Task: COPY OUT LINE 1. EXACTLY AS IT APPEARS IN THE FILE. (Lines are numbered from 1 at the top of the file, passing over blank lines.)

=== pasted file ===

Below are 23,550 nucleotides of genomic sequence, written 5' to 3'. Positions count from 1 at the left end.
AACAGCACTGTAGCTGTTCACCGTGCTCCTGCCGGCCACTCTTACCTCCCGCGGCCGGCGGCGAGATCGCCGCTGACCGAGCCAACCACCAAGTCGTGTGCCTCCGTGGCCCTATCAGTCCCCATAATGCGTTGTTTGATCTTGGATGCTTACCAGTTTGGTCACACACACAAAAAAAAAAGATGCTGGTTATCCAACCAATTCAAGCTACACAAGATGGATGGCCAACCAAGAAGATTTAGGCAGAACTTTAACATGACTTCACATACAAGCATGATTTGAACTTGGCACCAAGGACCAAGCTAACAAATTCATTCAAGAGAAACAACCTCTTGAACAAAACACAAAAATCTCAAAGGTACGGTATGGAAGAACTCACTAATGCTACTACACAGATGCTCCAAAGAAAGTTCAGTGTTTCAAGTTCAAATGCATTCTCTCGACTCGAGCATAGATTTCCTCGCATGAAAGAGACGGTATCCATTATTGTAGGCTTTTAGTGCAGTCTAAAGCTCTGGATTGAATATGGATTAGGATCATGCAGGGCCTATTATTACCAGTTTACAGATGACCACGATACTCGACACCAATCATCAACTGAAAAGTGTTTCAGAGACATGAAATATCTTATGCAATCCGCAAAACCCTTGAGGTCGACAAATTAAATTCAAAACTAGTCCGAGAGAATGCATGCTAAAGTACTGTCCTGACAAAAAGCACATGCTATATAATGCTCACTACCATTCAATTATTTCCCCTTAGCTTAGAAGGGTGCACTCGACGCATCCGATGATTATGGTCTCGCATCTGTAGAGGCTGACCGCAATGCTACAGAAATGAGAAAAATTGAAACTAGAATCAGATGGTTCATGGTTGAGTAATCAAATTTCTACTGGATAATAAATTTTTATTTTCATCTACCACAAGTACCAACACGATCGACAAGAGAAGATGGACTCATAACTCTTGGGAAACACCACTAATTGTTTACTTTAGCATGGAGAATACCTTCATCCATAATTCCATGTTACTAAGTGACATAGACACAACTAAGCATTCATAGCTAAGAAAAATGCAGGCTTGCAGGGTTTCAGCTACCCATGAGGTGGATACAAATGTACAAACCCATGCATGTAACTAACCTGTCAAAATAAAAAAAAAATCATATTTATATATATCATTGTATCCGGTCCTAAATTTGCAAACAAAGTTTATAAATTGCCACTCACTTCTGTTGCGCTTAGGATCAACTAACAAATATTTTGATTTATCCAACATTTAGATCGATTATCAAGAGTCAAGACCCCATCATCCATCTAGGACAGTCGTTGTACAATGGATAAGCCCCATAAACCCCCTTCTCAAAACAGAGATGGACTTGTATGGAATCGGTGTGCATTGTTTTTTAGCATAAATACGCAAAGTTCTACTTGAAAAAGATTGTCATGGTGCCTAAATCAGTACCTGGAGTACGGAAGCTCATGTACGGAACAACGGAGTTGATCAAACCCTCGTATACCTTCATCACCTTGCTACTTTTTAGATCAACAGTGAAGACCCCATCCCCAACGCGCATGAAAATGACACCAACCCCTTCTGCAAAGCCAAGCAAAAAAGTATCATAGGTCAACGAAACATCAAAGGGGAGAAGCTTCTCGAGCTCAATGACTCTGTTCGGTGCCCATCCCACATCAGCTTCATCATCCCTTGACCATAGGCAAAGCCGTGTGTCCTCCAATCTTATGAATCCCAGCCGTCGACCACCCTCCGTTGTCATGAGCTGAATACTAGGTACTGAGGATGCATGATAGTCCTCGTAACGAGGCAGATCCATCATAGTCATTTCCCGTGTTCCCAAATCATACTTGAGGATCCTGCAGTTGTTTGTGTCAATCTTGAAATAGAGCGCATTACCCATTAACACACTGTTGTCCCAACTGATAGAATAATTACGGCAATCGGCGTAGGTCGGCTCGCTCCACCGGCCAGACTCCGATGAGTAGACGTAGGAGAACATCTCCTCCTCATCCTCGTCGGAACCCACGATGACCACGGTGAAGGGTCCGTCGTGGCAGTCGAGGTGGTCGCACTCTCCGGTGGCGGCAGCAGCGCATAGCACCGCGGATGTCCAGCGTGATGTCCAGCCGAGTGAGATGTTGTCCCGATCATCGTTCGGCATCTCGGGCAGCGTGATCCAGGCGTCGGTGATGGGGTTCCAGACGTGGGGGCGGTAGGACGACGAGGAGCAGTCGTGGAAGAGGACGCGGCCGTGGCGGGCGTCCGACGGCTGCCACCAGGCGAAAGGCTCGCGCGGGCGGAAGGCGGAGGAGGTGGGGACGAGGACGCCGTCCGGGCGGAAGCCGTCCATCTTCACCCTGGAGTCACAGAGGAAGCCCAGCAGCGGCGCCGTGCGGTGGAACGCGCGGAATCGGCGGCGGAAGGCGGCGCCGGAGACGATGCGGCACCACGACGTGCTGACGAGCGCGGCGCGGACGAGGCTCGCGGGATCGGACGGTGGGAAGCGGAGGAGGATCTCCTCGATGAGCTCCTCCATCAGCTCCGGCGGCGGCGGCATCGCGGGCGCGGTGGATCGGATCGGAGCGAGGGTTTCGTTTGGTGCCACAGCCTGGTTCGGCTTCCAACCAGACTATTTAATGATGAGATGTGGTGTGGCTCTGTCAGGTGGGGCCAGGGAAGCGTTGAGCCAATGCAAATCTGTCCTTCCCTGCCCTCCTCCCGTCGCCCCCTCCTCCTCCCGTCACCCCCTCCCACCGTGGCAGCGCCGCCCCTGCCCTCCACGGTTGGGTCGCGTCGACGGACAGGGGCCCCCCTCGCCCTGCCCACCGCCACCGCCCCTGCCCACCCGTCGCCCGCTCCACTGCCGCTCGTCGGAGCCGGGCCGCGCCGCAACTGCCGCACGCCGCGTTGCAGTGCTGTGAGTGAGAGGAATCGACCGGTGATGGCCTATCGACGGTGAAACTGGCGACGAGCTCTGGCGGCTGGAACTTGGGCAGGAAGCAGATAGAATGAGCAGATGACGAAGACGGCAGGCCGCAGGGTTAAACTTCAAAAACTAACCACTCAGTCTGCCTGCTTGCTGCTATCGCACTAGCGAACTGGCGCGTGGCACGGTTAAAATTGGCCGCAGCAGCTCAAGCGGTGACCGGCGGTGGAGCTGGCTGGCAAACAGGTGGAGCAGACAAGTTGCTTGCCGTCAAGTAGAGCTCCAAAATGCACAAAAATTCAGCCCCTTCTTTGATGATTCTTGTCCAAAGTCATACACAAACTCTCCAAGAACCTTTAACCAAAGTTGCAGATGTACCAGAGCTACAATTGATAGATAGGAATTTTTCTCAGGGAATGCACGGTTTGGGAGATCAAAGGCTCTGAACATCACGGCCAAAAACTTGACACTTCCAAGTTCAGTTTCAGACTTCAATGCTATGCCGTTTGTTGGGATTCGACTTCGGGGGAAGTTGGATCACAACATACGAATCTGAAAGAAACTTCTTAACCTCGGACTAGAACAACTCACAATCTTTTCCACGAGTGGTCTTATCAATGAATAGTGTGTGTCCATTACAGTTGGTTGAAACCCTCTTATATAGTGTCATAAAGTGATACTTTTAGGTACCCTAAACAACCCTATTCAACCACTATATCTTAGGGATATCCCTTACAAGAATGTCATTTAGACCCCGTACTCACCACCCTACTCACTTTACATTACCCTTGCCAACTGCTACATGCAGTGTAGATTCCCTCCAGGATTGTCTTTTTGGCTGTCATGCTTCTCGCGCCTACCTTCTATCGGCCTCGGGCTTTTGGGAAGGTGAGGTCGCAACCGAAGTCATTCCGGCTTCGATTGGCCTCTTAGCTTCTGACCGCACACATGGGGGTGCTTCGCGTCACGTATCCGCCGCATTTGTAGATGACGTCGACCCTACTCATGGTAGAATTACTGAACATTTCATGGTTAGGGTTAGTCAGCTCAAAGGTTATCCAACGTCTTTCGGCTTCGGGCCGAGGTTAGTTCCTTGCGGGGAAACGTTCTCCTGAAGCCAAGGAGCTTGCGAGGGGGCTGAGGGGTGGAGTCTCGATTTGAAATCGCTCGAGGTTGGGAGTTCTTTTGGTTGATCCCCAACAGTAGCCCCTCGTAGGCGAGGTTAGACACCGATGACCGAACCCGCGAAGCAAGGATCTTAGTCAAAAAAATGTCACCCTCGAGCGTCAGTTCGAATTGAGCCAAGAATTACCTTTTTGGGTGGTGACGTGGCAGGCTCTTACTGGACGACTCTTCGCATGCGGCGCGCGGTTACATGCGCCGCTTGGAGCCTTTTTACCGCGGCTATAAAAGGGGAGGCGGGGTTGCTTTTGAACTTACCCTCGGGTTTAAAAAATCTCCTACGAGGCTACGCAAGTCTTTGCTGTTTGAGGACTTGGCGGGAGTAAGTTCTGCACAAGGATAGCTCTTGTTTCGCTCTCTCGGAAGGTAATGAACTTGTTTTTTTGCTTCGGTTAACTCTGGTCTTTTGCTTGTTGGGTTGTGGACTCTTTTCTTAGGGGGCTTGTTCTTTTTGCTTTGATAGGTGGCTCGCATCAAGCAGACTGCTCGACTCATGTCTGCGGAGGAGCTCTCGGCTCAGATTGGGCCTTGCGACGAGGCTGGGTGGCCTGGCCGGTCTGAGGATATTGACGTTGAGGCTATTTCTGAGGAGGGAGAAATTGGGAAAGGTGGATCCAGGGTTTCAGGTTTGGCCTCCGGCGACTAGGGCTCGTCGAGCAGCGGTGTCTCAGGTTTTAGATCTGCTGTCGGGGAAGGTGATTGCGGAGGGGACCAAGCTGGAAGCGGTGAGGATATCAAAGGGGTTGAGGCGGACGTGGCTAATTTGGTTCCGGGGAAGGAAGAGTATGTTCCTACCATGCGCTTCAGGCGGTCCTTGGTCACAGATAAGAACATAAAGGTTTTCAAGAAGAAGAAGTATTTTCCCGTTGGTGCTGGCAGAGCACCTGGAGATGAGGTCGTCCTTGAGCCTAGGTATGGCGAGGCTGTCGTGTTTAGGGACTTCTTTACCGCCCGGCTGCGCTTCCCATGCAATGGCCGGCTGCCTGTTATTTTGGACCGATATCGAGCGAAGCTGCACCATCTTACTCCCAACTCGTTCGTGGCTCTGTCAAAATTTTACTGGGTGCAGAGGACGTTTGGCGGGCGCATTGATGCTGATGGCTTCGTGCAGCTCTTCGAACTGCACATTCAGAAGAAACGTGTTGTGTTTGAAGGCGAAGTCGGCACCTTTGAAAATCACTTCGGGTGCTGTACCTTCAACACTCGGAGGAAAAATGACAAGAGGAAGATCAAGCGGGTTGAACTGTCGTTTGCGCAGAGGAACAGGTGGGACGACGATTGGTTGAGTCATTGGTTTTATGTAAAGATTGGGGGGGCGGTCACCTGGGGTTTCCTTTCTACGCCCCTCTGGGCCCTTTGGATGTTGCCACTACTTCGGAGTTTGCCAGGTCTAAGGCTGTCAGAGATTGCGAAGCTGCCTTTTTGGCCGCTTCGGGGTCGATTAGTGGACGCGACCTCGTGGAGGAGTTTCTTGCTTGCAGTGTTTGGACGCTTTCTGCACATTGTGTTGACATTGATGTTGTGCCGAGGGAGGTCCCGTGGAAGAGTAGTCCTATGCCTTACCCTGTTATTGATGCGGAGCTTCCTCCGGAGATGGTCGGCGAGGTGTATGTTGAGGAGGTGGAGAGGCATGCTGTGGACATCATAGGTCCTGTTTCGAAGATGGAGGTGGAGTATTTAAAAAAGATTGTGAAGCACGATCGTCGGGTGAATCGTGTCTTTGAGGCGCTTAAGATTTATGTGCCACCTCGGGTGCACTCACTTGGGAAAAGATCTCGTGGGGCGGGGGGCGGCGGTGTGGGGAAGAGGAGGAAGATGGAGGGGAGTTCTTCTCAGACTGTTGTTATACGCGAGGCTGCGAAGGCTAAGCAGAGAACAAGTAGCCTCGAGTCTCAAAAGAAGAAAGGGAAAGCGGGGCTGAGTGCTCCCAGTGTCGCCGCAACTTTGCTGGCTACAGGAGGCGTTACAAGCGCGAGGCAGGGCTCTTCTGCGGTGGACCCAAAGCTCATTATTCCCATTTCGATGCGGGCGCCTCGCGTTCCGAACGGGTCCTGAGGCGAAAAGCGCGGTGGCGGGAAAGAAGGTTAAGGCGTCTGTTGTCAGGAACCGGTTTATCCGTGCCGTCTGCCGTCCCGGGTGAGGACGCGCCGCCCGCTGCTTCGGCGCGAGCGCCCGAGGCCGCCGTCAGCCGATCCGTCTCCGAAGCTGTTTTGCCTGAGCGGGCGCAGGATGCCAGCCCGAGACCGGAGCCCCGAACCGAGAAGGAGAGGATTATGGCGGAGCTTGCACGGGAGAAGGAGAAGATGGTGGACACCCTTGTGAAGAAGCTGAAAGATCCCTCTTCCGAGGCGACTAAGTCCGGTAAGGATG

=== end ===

Below are 23,550 nucleotides of genomic sequence, written 5' to 3'. Positions count from 1 at the left end.